Space debris

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Fractured from distant worlds during unimaginable cataclysms or ejected from huge stars in their death throes, space debris hurtles for eons through the icy void of space only to smash into Earth's atmosphere and, in but a moment, come zooming down to squish your head. This is the number 3 cause of death on Earth! (Number 1 is cancer, and number 2 is the meme tag-team of Chuck Norris and Oprah Winfrey.)

edit Attack on Earth

WillisSpud

Bruce Willis, mankind's best hope against the threat of space debris.

Space debris was first captured on film in the opening sequence of the scientific documentary Armageddon (produced by National Geographic with a grant from Walt Disney). In that horrific scene New York got totally humped by loads of meteoric space debris. At the last second ingenious rocket scientists in Hollywood launched Bruce Willis from a giant potato gun, and Bruce headbutted that damn chuck of rock into oblivion.

edit Scientific Investigation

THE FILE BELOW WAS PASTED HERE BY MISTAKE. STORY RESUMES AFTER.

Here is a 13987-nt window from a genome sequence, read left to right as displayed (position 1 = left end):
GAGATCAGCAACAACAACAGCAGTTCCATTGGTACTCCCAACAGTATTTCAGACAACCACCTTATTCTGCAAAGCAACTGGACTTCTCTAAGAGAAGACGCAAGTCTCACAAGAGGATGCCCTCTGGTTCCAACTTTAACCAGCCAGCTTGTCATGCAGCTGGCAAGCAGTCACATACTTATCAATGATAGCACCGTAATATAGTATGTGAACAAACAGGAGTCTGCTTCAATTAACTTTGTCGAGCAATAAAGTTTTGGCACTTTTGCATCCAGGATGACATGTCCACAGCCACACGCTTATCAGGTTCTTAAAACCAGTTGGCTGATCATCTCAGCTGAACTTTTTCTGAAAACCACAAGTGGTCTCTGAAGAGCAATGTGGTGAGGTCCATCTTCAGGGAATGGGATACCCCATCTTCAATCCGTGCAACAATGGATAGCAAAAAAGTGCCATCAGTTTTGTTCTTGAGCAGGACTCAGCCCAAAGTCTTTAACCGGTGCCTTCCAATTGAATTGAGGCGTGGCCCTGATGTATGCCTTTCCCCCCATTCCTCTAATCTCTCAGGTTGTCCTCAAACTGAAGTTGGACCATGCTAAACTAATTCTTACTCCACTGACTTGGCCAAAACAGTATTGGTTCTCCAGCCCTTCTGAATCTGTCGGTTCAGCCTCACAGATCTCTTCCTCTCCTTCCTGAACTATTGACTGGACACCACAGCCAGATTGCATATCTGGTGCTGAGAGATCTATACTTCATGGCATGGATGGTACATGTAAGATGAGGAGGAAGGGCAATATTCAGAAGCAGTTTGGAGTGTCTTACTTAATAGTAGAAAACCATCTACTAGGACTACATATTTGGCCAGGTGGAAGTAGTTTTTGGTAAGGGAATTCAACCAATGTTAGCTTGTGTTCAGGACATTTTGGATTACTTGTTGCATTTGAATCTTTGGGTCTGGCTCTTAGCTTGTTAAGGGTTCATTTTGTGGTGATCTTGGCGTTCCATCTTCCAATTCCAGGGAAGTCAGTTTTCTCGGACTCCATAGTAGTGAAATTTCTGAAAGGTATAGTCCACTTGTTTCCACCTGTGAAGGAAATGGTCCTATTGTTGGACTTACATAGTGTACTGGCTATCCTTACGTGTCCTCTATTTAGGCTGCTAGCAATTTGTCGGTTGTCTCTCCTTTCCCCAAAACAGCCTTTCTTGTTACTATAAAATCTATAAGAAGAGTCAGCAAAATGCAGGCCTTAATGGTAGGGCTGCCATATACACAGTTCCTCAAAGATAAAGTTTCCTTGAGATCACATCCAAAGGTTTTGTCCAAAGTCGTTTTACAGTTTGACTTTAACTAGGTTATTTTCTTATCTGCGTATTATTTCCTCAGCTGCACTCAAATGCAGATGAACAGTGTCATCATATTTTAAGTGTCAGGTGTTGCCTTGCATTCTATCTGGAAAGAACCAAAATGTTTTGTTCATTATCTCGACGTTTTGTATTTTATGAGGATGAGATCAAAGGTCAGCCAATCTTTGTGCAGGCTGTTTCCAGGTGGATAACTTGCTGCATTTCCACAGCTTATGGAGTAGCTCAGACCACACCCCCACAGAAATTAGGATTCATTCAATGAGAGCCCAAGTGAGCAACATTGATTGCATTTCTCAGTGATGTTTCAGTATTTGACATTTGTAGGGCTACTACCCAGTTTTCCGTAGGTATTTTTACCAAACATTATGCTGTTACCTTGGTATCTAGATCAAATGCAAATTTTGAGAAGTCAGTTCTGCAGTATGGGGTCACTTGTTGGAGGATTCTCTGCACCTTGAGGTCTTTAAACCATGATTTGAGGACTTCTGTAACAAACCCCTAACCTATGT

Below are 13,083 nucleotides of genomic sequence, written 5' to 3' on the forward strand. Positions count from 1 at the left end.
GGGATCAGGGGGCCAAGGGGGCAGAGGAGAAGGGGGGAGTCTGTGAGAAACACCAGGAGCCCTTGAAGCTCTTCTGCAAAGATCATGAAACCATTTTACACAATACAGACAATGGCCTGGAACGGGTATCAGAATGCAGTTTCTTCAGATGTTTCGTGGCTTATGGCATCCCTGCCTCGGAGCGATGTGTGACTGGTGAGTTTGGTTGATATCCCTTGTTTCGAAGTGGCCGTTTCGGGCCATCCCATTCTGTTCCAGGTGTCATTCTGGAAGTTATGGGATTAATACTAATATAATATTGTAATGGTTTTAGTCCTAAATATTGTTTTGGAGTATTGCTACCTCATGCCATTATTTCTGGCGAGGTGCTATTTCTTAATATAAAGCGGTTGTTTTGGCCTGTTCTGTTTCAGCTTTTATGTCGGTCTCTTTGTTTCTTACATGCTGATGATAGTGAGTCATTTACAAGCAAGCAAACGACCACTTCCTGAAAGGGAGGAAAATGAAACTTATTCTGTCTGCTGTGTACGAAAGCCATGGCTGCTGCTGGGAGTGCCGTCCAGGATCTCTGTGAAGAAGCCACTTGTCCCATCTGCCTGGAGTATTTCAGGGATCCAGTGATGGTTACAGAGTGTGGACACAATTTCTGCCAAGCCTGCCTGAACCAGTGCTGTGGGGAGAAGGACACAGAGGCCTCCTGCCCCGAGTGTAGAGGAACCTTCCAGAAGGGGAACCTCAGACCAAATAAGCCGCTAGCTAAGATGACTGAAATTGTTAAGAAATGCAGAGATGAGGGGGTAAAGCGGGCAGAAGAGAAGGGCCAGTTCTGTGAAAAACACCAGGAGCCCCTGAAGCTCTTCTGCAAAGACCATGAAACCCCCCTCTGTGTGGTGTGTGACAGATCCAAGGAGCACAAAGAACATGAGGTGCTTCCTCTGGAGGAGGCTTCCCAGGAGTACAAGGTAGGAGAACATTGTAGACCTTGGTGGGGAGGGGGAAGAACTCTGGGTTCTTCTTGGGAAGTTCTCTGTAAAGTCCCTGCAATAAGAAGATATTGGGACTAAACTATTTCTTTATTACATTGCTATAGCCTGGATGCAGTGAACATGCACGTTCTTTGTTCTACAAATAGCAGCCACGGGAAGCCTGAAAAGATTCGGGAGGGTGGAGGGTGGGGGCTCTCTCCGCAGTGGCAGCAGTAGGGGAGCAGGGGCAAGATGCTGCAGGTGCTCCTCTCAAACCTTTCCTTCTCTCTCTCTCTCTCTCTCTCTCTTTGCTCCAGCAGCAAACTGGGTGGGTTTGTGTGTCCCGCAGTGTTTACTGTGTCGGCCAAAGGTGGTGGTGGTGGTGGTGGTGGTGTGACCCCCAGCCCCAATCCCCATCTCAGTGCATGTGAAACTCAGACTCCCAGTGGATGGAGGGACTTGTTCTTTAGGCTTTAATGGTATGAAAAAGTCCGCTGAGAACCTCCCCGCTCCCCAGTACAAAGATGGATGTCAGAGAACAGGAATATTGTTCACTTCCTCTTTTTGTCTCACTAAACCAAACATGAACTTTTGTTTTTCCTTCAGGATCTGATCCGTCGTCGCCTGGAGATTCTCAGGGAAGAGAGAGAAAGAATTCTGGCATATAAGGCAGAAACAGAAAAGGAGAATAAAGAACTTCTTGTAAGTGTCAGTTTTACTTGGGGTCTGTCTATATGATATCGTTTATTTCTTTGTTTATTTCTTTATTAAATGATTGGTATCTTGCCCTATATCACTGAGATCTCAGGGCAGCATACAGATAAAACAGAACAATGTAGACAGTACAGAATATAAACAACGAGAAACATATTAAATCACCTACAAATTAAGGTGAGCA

This close shave with a hot and fiery death for all prompted scientists to investigate where space debris lives...and why it doesn't like us.

Researchers first went around to several houses in the local neighbourhood with a questionnaire aimed at finding out if the residents would be interested in changing their brand of toilet paper in the case of an Earth-destroying catastrophe. This phase of research was financed by Charmin, and when questioned about its scientific validity one of the research directors explained, "It's so soft your ass will scream for more!"

Feeling defeated by a lack of progress, Scientologists turned to the stars. After 3 weeks of exhaustive study, Tom Cruise revealed that space debris hung out around Saturn. His purpose fulfilled, Cruise was hurled into a moneypit as a sacrifice to Scientology (not for any particular reason; Scientologists just don't like him any more than we do).

However, Nobel prize-winning cosmologist George Smoot recently analyzed captive specimens of space debris. They were composed of iridium, kryptonite, juicyfruit gum, DOS 4.2, strychnine, and pink. A streak of malice ran right through the middle of every specimen.

Smoot hypothesizes that lumps of space debris gather in the dark wastes far from galaxies, and the lack of gravitational parenting makes them mean and spiteful. The debris then propels itself toward Earth with havoc on its mind. There is nothing humankind can do to make friends with space debris; it is mean, just mean and spiteful. The best thing would be to keep Bruce Willis loaded in that giant potato gun at all times, and fire him whenever we detect the smell of oncoming space debris.

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